Last Updated on Sunday, 03 June 2012 14:54 Written by AP Sunday, 03 June 2012 14:46
The wreckage of a plane burns in Nigeria's commercial capital Lagos, June 3, 2012. A plane that crashed into a downtown area of the Nigerian city Lagos on Sunday had 147 people on board, a source at the national emergency management agency said. The source said the aircraft belonged to privately owned domestic carrier Dana Air. Two sources at Lagos airport also said the number on board was around 150. REUTERS/Stringer
Lagos, Nigeria - A passenger plane carrying between 140 and 150 people crashed in Nigeria’s largest city on Sunday, officials said. Firefighters pulled at least one body from a building that was damaged by the crash and searched for survivors as several charred corpses could be seen in the rubble.
Casualty figures were not yet known, said Lagos state emergency manager Femi Oke-Osanyinpolu.
An emergency official said that between 140 and 150 people were on the Dana Air flight Sunday. He said they were still trying to get an official manifest on the flight. Sometimes flights in Nigeria issue paper tickets and don’t record all passengers via computer.
Iyiola Akande, the zonal coordinator for NEMA, says that colleagues on the ground said that 153 people were on board but he did not say how they knew.
Praise Richard said he was watching a film when he heard a loud explosion that sounded like a bomb. He rushed outside and saw massive smoke and flames rising from the crash site.
He said the plane crashed about 3:45 p.m. local time.
“I don’t think there will be any survivors,” he said. “It would take a miracle.”
The Dana Air flight was flying from Abuja to Lagos, according to the head of Nigeria’s Civil Aviation Authority Harold Denuren.
The plane did not to appear to have nose-dived into the building, but seemed to have landed on its belly. It first crashed through a furniture shop and then into residential buildings next to the workshop in this densely packed neighborhood.
The nose of the plane was embedded into the three-story apartment building, damaging only one part of the structure. Fire still smoldered everywhere as a group of men stood atop the landing gear that was smoking and took pictures with their mobile phones.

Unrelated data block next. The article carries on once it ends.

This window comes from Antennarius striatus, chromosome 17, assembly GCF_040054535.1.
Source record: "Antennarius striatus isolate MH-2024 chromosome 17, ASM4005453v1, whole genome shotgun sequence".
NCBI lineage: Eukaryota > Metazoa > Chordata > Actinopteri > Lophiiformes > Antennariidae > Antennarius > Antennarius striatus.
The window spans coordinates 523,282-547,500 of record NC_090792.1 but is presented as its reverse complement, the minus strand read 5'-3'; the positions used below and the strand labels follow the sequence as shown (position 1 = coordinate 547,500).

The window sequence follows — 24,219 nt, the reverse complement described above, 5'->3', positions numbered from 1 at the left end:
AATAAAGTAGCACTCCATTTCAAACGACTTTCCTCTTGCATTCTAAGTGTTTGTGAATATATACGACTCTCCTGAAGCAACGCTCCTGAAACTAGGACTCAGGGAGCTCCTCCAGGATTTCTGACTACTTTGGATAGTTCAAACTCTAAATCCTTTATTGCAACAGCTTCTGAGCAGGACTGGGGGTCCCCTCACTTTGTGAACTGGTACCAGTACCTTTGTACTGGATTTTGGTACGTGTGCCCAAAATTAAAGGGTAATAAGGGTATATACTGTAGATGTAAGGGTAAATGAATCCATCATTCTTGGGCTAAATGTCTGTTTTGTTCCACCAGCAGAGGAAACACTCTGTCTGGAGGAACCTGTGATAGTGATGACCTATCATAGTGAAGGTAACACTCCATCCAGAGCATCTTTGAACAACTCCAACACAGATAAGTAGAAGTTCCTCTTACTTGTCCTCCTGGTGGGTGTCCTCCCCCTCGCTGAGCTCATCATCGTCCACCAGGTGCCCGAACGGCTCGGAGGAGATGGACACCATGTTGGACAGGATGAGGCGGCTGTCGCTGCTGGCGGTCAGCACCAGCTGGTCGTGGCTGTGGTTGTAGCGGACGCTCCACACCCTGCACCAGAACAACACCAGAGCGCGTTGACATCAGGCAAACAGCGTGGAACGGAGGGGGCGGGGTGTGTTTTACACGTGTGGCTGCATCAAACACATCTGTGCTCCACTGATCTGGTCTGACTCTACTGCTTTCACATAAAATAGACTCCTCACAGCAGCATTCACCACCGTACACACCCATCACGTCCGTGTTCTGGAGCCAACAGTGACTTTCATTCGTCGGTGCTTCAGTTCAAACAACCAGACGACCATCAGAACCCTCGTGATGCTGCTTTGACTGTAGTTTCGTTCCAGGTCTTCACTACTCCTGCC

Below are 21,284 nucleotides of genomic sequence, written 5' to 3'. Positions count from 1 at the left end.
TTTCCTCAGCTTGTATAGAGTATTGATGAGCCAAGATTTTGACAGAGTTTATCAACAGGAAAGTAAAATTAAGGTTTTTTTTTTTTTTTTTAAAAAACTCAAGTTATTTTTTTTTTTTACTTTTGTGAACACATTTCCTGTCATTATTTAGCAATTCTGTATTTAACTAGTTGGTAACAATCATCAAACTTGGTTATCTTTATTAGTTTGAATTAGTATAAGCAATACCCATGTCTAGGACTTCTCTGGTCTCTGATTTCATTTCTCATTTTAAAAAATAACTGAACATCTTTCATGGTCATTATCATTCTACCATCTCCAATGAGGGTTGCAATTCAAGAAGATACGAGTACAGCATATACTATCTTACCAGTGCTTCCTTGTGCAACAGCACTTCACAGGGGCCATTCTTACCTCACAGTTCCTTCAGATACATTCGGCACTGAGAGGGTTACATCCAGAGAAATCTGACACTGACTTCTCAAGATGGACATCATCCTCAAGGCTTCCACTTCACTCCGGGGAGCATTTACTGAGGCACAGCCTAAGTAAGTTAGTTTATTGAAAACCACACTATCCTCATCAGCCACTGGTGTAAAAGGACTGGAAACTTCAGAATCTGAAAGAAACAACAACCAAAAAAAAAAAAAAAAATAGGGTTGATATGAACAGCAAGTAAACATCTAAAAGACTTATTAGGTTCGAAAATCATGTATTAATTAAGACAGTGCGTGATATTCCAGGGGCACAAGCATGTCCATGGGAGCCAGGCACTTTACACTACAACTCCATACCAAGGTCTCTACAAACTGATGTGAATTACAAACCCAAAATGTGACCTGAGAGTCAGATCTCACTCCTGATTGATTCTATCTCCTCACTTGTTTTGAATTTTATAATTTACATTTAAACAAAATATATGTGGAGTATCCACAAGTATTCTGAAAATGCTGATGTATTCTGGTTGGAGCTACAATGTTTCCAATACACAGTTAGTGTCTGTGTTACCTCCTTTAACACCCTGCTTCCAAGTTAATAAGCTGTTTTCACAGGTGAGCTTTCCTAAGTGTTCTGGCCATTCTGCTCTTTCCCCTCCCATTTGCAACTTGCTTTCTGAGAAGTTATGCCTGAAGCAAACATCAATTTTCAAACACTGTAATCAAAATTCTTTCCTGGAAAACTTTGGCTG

At the crash site, an Associated Press reporter saw parts of the plane’s seat signs scattered around. Firefighters tried to put out the smoldering flames of a jet engine and carried at least one corpse from the building that continued to crumble. Several thousand people looked on.
Two firetrucks and about 50 rescue personnel were at the site about an hour after the plane went down. Some of those gathered around the site helped firefighters bring in the water hoses from their trucks.
The Nigerian Red Cross arrived, as well as Nigeria’s air crash safety investigators.
A military helicopter flew overhead. The sound of the crowd was also occasionally punctuated by the noise of aircraft still landing at the airport.
Lagos’ international airport is a major hub for West Africa and saw 2.3 million passengers pass through it in 2009, according to the most recent statistics provided by the Federal Airports Authority of Nigeria.
In August 2010, the U.S. announced it had given Nigeria the FAA’s Category 1 status, its top safety rating that allows the nation’s domestic carriers to fly directly to the U.S.
The Nigerian government said it also now has full radar coverage of the entire nation. However, in a nation where the state-run electricity company is in tatters, state power and diesel generators sometimes both fail at airports, making radar screens go blank.